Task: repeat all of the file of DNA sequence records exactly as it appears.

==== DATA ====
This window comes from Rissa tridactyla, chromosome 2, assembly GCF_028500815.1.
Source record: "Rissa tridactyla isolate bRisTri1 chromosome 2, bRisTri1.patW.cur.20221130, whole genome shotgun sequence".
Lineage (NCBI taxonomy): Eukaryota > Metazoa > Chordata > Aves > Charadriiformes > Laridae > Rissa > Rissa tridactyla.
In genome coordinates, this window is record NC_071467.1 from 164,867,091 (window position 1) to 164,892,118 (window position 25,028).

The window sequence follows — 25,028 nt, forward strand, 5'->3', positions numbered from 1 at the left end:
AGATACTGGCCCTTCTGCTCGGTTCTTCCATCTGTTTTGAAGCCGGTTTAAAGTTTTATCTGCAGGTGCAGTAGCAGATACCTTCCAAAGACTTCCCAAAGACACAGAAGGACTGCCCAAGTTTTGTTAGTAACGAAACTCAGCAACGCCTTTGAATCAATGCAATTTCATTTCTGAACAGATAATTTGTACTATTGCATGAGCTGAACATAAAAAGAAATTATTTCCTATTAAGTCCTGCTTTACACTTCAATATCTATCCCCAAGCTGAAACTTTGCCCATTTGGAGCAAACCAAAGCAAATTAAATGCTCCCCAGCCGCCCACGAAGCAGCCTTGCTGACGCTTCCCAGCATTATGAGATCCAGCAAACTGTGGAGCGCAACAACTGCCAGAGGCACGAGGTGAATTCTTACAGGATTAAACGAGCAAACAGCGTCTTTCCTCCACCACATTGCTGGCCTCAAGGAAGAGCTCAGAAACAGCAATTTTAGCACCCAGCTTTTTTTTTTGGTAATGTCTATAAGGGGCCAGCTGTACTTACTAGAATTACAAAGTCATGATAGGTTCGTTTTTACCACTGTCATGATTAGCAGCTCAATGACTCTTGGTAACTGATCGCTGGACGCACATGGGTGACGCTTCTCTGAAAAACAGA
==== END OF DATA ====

This window comes from Rissa tridactyla, chromosome 2, assembly GCF_028500815.1.
Source record: "Rissa tridactyla isolate bRisTri1 chromosome 2, bRisTri1.patW.cur.20221130, whole genome shotgun sequence".
Lineage (NCBI taxonomy): Eukaryota > Metazoa > Chordata > Aves > Charadriiformes > Laridae > Rissa > Rissa tridactyla.
In genome coordinates, this window is record NC_071467.1 from 164,867,091 (window position 1) to 164,892,118 (window position 25,028).

The window sequence follows — 25,028 nt, forward strand, 5'->3', positions numbered from 1 at the left end:
AGATACTGGCCCTTCTGCTCGGTTCTTCCATCTGTTTTGAAGCCGGTTTAAAGTTTTATCTGCAGGTGCAGTAGCAGATACCTTCCAAAGACTTCCCAAAGACACAGAAGGACTGCCCAAGTTTTGTTAGTAACGAAACTCAGCAACGCCTTTGAATCAATGCAATTTCATTTCTGAACAGATAATTTGTACTATTGCATGAGCTGAACATAAAAAGAAATTATTTCCTATTAAGTCCTGCTTTACACTTCAATATCTATCCCCAAGCTGAAACTTTGCCCATTTGGAGCAAACCAAAGCAAATTAAATGCTCCCCAGCCGCCCACGAAGCAGCCTTGCTGACGCTTCCCAGCATTATGAGATCCAGCAAACTGTGGAGCGCAACAACTGCCAGAGGCACGAGGTGAATTCTTACAGGATTAAACGAGCAAACAGCGTCTTTCCTCCACCACATTGCTGGCCTCAAGGAAGAGCTCAGAAACAGCAATTTTAGCACCCAGCTTTTTTTTTTGGTAATGTCTATAAGGGGCCAGCTGTACTTACTAGAATTACAAAGTCATGATAGGTTCGTTTTTACCACTGTCATGATTAGCAGCTCAATGACTCTTGGTAACTGATCGCTGGACGCACATGGGTGACGCTTCTCTGAAAAACAGA